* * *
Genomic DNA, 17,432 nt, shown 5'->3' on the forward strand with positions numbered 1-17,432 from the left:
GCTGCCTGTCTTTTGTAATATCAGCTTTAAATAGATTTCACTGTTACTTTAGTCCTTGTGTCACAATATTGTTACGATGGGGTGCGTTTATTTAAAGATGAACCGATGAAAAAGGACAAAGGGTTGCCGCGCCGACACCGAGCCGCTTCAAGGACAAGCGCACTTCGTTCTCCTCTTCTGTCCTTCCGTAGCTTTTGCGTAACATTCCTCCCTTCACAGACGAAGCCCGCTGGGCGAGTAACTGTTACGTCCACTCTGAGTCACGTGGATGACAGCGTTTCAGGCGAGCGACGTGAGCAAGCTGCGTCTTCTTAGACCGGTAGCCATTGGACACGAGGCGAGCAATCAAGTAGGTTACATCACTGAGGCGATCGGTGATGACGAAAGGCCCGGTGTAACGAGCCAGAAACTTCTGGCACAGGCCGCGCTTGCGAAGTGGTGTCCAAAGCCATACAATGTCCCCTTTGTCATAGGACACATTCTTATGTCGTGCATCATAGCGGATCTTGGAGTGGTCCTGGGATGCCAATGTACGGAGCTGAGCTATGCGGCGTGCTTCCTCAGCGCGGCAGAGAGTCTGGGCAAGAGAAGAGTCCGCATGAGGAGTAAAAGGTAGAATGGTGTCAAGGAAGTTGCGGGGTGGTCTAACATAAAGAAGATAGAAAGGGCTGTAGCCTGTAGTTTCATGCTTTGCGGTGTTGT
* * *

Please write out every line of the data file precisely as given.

Genomic DNA, 17,432 nt, shown 5'->3' on the forward strand with positions numbered 1-17,432 from the left:
GCTGCCTGTCTTTTGTAATATCAGCTTTAAATAGATTTCACTGTTACTTTAGTCCTTGTGTCACAATATTGTTACGATGGGGTGCGTTTATTTAAAGATGAACCGATGAAAAAGGACAAAGGGTTGCCGCGCCGACACCGAGCCGCTTCAAGGACAAGCGCACTTCGTTCTCCTCTTCTGTCCTTCCGTAGCTTTTGCGTAACATTCCTCCCTTCACAGACGAAGCCCGCTGGGCGAGTAACTGTTACGTCCACTCTGAGTCACGTGGATGACAGCGTTTCAGGCGAGCGACGTGAGCAAGCTGCGTCTTCTTAGACCGGTAGCCATTGGACACGAGGCGAGCAATCAAGTAGGTTACATCACTGAGGCGATCGGTGATGACGAAAGGCCCGGTGTAACGAGCCAGAAACTTCTGGCACAGGCCGCGCTTGCGAAGTGGTGTCCAAAGCCATACAATGTCCCCTTTGTCATAGGACACATTCTTATGTCGTGCATCATAGCGGATCTTGGAGTGGTCCTGGGATGCCAATGTACGGAGCTGAGCTATGCGGCGTGCTTCCTCAGCGCGGCAGAGAGTCTGGGCAAGAGAAGAGTCCGCATGAGGAGTAAAAGGTAGAATGGTGTCAAGGAAGTTGCGGGGTGGTCTAACATAAAGAAGATAGAAAGGGCTGTAGCCTGTAGTTTCATGCTTTGCGGTGTTGT